So it was much more driven by-- by family and family planning and timing than it was by COVID. 

Steve: Excellent. Well, let's talk more about Cable as a company. Can-- can you mention your co-founder? Can you share more about your co-founder and your team today? 

Natasha: Yeah. So Katie Savitz, as I mentioned, she was at Square, now Block, of course, for-- for about seven years. She set up the European office in Ireland when they expanded to Europe and she led fraud for Europe there. She came and worked with me at Monzo in the-- the leadership team in the financial crime team and at Monzo was responsible for a lot of the operational work that our team was doing.

When I left Monzo, she was still there and I was writing and rewriting this business plan and talking about what this could become. And I kept calling her and I kept saying “What do you think of this idea and what do you think of that idea?” And then one day I was like “Katie, you should just be my co-founder” and she went “Yes, oh wait, should I think about that?” And-- and that was-- that was how that happened. Our team today is about 27 people. We are split now across UK, Europe, and North America. I now live in California. Most of our customers are in the US. Most of our pipeline is in the US, but we still do have customers in the UK. So that's how we are sort of centered.

Steve: Great. And you recently raised it in the last year, series A, $11 million, congratulations. I was looking at the Twitter thread on that, that you have, and you talk about getting that done, start to finish -- seven weeks. Could you describe how you raised money in that time frame in such a challenging environment?

Natasha: I can absolutely tell you what happened. But I will preface this all with a lot of this was obviously down to luck and good timing and fortune of already knowing some investors and-- and having those relationships. I do not claim to be a masterful fundraising CEO yet. I'm sure that will have to continue to-- to change over time.

At the beginning of 2023, we were looking at our runway and thinking that we would kick off a fundraising process at the start of Q2. That was the goal that we had. I was actually in Chicago in February, very early February, and I had a meeting with the Jump Capital team. And I had been speaking with Tarun there, one of the partners, for a long time, nearly a year. I knew that he was very interested in what we were doing. But, it's very difficult with VCs to understand the difference between truly interested and understand a lot about what you're doing and committed to the way that you want to build a company and how you want to do things, versus, like, typical VC interests. Because VCs are wonderful at making you think that they're interested, when actually they're not. I thought that Tarun was actually interested. That was the first type of interested I mentioned. And so when we had that conversation in very early February, I definitely made it known that I liked them as a-- as a firm. I liked Tarun, and there was an opportunity there.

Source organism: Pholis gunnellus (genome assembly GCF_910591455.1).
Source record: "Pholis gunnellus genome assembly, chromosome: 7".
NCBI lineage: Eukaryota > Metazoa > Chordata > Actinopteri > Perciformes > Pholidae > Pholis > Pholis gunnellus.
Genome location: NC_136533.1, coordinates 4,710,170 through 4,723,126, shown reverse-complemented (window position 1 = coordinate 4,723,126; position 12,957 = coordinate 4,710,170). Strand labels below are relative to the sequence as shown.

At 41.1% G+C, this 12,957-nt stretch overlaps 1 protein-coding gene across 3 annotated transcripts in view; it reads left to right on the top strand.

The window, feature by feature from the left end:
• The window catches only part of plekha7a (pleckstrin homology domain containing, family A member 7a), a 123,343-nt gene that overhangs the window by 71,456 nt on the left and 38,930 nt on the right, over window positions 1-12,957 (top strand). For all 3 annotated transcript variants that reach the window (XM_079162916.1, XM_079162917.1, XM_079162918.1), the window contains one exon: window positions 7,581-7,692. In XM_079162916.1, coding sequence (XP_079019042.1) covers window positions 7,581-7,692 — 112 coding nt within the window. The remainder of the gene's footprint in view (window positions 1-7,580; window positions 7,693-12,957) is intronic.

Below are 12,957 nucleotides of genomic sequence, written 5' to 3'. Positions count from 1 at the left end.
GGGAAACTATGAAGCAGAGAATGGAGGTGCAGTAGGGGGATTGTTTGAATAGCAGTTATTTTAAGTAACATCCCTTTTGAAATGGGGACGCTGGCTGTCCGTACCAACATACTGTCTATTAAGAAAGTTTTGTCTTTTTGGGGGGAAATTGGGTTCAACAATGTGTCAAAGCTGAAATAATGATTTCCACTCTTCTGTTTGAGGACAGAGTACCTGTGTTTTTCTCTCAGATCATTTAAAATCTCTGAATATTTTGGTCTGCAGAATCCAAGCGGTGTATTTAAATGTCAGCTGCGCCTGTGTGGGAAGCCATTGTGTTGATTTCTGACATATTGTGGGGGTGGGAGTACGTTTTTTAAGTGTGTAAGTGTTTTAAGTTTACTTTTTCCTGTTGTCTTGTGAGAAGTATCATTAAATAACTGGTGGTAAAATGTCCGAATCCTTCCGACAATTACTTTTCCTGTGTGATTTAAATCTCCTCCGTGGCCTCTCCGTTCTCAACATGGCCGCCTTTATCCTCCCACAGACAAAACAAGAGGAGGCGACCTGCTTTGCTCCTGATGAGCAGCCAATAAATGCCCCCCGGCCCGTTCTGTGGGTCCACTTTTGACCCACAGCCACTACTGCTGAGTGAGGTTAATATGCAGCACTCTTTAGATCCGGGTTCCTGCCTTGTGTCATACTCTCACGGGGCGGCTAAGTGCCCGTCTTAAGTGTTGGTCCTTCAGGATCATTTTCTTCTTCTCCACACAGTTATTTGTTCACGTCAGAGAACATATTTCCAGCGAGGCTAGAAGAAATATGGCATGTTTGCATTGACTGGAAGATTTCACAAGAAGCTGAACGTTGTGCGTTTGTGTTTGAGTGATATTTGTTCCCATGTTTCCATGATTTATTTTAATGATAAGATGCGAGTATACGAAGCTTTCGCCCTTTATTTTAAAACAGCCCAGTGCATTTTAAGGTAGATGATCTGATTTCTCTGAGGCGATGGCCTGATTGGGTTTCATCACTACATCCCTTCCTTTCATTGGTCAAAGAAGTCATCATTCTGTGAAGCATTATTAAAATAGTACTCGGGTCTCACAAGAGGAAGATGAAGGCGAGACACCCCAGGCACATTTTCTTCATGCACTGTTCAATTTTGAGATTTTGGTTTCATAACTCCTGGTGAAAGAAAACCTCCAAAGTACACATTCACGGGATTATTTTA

So, I think it was a-- a week or two later, they asked if they could have the opportunity to preempt any round that we were doing. And I think at that point I said, well, we're going to be kicking off in Q2, so if you want to, if you want to preempt, you need to do so very, very quickly. That led to a number of calls over the course of two weeks where they were trying to learn much more about the business.

We shared some information with them, like an early, early small data room. At the same time, I had been speaking to Dan Heck from Stage 2 for over a year, I think, from his previous VC firm. And this really goes to show that actually it's a lot more about the person than the VC firm itself. Dan moved and ended up at Stage Two and we stayed in touch.

And he introduced me to his partner there, Liz, and we were talking, really liked them both. Dan really understood what we were doing. Liz got up to speed really fast. And they also mentioned that they would love a chance to preempt. And I said, well, actually another firm is looking at this for a preemption. So if you want to do this, you have to meet their timelines. And I need to-- we need to do this in the next week or two. So it was-- it was good fortune, good people at the right time that we managed to get these two firms, Stage Two and Jump, both looking towards a preemption at the same time. Three weeks after that -- those initial conversations -- we received term sheets from the both of them. We did a little bit of negotiating over-- over a few days and pulled together the rounds such that they could co-lead it. And then I said, “We're only doing this if we can close this in four weeks, we need it done by this date in April.” And to their credit, they got it done, and that was a lot of them driving their lawyers to meet the deadlines that I was wanting to work towards. And I'm very grateful that they did that because fundraising is so distracting. And I wanted to-- once I had chosen the people I wanted to work with and committed to that, I just wanted to get the deal done, the money in the bank and start to move forward. So, that was how it -- yeah -- that's how it got done in seven weeks.

Steve: Amazing background, and as you described it, it sounds masterful. It sounds like you were doing all the right things. So although you said not a master, I would say you did a really great job.